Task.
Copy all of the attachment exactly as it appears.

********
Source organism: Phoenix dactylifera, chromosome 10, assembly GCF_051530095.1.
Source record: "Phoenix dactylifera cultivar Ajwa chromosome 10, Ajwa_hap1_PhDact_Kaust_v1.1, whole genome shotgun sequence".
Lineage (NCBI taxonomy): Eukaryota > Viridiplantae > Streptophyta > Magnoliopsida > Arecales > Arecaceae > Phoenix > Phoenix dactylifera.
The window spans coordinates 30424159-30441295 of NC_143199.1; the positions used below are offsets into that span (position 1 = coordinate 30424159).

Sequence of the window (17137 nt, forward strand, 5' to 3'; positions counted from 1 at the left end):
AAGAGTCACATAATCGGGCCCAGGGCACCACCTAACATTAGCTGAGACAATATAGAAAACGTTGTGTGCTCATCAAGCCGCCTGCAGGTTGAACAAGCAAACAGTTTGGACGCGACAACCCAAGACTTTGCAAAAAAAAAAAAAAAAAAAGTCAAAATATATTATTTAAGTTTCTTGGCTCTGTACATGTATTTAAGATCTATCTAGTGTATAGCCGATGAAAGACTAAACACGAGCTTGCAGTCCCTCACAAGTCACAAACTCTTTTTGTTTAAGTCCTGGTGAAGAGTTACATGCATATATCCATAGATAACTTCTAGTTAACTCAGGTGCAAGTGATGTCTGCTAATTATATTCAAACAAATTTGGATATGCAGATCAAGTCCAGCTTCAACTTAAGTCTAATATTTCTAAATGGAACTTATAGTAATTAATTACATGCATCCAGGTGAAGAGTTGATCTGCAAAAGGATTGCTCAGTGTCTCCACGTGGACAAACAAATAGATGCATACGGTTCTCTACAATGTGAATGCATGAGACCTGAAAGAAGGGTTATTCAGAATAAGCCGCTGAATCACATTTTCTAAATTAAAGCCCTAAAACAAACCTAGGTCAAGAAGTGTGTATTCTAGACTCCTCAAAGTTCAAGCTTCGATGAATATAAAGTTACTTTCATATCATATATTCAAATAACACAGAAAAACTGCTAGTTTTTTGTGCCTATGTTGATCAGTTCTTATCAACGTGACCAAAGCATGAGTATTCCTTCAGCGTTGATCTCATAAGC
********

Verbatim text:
Source organism: Phoenix dactylifera, chromosome 10, assembly GCF_051530095.1.
Source record: "Phoenix dactylifera cultivar Ajwa chromosome 10, Ajwa_hap1_PhDact_Kaust_v1.1, whole genome shotgun sequence".
Lineage (NCBI taxonomy): Eukaryota > Viridiplantae > Streptophyta > Magnoliopsida > Arecales > Arecaceae > Phoenix > Phoenix dactylifera.
The window spans coordinates 30424159-30441295 of NC_143199.1; the positions used below are offsets into that span (position 1 = coordinate 30424159).

Sequence of the window (17137 nt, forward strand, 5' to 3'; positions counted from 1 at the left end):
AAGAGTCACATAATCGGGCCCAGGGCACCACCTAACATTAGCTGAGACAATATAGAAAACGTTGTGTGCTCATCAAGCCGCCTGCAGGTTGAACAAGCAAACAGTTTGGACGCGACAACCCAAGACTTTGCAAAAAAAAAAAAAAAAAAAGTCAAAATATATTATTTAAGTTTCTTGGCTCTGTACATGTATTTAAGATCTATCTAGTGTATAGCCGATGAAAGACTAAACACGAGCTTGCAGTCCCTCACAAGTCACAAACTCTTTTTGTTTAAGTCCTGGTGAAGAGTTACATGCATATATCCATAGATAACTTCTAGTTAACTCAGGTGCAAGTGATGTCTGCTAATTATATTCAAACAAATTTGGATATGCAGATCAAGTCCAGCTTCAACTTAAGTCTAATATTTCTAAATGGAACTTATAGTAATTAATTACATGCATCCAGGTGAAGAGTTGATCTGCAAAAGGATTGCTCAGTGTCTCCACGTGGACAAACAAATAGATGCATACGGTTCTCTACAATGTGAATGCATGAGACCTGAAAGAAGGGTTATTCAGAATAAGCCGCTGAATCACATTTTCTAAATTAAAGCCCTAAAACAAACCTAGGTCAAGAAGTGTGTATTCTAGACTCCTCAAAGTTCAAGCTTCGATGAATATAAAGTTACTTTCATATCATATATTCAAATAACACAGAAAAACTGCTAGTTTTTTGTGCCTATGTTGATCAGTTCTTATCAACGTGACCAAAGCATGAGTATTCCTTCAGCGTTGATCTCATAAGC